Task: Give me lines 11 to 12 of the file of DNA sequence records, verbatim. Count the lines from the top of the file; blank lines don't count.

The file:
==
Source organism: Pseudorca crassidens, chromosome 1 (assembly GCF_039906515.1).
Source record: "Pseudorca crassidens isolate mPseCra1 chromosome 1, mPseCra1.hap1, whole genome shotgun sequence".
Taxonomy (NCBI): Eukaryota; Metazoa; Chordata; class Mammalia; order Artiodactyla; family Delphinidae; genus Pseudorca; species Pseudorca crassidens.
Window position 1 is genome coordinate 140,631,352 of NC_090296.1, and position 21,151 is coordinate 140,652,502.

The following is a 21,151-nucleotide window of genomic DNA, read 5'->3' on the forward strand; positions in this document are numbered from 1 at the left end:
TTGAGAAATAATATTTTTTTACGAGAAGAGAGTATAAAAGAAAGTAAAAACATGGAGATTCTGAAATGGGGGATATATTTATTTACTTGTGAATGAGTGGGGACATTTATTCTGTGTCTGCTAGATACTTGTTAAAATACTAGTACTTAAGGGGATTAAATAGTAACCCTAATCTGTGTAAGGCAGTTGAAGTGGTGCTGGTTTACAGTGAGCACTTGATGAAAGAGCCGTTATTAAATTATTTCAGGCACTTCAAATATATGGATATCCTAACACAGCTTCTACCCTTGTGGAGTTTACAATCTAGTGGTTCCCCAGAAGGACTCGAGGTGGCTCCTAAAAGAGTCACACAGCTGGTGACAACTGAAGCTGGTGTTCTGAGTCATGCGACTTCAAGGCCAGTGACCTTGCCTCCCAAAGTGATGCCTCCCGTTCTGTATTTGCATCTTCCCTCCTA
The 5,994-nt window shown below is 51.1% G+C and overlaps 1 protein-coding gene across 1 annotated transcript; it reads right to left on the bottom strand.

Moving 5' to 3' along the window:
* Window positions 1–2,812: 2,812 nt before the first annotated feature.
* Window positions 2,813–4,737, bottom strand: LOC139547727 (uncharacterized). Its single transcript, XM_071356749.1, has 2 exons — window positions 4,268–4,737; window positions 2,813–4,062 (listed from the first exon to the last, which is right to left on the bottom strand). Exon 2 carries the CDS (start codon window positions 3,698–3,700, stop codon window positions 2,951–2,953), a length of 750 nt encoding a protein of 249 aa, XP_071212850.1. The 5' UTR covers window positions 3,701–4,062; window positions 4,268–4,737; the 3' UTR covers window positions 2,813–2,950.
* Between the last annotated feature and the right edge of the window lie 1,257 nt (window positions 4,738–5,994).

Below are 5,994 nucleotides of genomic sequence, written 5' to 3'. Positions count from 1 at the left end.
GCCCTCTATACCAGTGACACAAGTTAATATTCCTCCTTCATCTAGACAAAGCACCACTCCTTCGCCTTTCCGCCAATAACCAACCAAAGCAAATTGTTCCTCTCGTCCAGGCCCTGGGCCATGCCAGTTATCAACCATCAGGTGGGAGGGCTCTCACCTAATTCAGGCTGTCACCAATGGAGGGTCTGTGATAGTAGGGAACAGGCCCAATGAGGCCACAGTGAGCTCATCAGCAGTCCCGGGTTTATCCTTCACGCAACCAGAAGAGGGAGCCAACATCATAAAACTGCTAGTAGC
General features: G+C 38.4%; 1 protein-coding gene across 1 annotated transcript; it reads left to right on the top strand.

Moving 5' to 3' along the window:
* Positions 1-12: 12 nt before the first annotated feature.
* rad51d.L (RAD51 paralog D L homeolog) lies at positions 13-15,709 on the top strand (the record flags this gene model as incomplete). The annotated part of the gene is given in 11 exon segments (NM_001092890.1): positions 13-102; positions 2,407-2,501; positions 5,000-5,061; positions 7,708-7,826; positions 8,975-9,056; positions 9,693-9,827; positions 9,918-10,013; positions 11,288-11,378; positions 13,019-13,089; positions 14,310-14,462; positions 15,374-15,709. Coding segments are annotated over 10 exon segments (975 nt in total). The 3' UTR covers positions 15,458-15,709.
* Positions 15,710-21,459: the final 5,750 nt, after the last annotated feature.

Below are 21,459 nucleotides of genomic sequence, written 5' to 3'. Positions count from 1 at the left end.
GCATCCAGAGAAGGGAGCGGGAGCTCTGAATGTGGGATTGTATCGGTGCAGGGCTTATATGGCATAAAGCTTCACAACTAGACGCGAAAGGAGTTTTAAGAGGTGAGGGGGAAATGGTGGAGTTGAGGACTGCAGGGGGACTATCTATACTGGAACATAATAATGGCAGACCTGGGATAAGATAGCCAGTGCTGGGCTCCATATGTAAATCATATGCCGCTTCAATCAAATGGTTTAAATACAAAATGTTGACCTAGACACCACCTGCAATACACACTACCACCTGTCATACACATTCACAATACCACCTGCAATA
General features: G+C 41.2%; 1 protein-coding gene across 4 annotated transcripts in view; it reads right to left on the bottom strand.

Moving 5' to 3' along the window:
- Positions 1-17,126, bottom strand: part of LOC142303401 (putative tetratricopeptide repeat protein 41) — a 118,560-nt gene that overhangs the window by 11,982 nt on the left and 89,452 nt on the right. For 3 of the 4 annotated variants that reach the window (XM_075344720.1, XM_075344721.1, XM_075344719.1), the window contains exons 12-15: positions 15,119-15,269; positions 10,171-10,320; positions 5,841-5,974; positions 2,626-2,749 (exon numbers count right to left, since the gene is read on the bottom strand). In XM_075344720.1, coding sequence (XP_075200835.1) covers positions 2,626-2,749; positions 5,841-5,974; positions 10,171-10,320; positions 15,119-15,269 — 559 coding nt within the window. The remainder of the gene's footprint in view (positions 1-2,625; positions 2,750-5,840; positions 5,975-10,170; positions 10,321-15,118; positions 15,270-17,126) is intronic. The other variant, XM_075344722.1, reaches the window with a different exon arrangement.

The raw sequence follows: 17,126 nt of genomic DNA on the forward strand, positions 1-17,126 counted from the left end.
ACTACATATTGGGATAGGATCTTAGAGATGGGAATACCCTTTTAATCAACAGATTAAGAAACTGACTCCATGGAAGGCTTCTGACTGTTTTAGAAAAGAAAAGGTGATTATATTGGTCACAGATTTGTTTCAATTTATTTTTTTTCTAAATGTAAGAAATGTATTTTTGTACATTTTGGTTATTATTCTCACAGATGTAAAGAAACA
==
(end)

* Between the last annotated feature and the right edge of the window lie 1,257 nt (window positions 4,738–5,994).

Below are 5,994 nucleotides of genomic sequence, written 5' to 3'. Positions count from 1 at the left end.